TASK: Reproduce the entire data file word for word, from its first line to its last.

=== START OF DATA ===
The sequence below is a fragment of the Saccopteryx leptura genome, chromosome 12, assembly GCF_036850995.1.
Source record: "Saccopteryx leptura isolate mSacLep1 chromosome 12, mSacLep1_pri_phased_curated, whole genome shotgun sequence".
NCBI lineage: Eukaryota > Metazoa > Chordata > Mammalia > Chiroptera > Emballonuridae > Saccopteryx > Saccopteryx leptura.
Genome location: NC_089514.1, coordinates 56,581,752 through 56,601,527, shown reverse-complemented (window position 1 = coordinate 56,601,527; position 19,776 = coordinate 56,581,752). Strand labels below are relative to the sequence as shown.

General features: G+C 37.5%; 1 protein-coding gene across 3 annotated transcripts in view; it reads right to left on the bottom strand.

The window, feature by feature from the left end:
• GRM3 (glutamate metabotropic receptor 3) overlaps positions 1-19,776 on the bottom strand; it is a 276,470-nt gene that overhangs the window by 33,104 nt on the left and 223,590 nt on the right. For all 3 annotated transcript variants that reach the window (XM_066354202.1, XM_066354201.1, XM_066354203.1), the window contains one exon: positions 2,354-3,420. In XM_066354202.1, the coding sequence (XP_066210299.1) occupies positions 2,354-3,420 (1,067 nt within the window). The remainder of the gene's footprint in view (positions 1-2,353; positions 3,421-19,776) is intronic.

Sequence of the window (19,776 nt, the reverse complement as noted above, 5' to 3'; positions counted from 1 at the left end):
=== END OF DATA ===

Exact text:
The sequence below is a fragment of the Saccopteryx leptura genome, chromosome 12, assembly GCF_036850995.1.
Source record: "Saccopteryx leptura isolate mSacLep1 chromosome 12, mSacLep1_pri_phased_curated, whole genome shotgun sequence".
NCBI lineage: Eukaryota > Metazoa > Chordata > Mammalia > Chiroptera > Emballonuridae > Saccopteryx > Saccopteryx leptura.
Genome location: NC_089514.1, coordinates 56,581,752 through 56,601,527, shown reverse-complemented (window position 1 = coordinate 56,601,527; position 19,776 = coordinate 56,581,752). Strand labels below are relative to the sequence as shown.

General features: G+C 37.5%; 1 protein-coding gene across 3 annotated transcripts in view; it reads right to left on the bottom strand.

The window, feature by feature from the left end:
• GRM3 (glutamate metabotropic receptor 3) overlaps positions 1-19,776 on the bottom strand; it is a 276,470-nt gene that overhangs the window by 33,104 nt on the left and 223,590 nt on the right. For all 3 annotated transcript variants that reach the window (XM_066354202.1, XM_066354201.1, XM_066354203.1), the window contains one exon: positions 2,354-3,420. In XM_066354202.1, the coding sequence (XP_066210299.1) occupies positions 2,354-3,420 (1,067 nt within the window). The remainder of the gene's footprint in view (positions 1-2,353; positions 3,421-19,776) is intronic.

Sequence of the window (19,776 nt, the reverse complement as noted above, 5' to 3'; positions counted from 1 at the left end):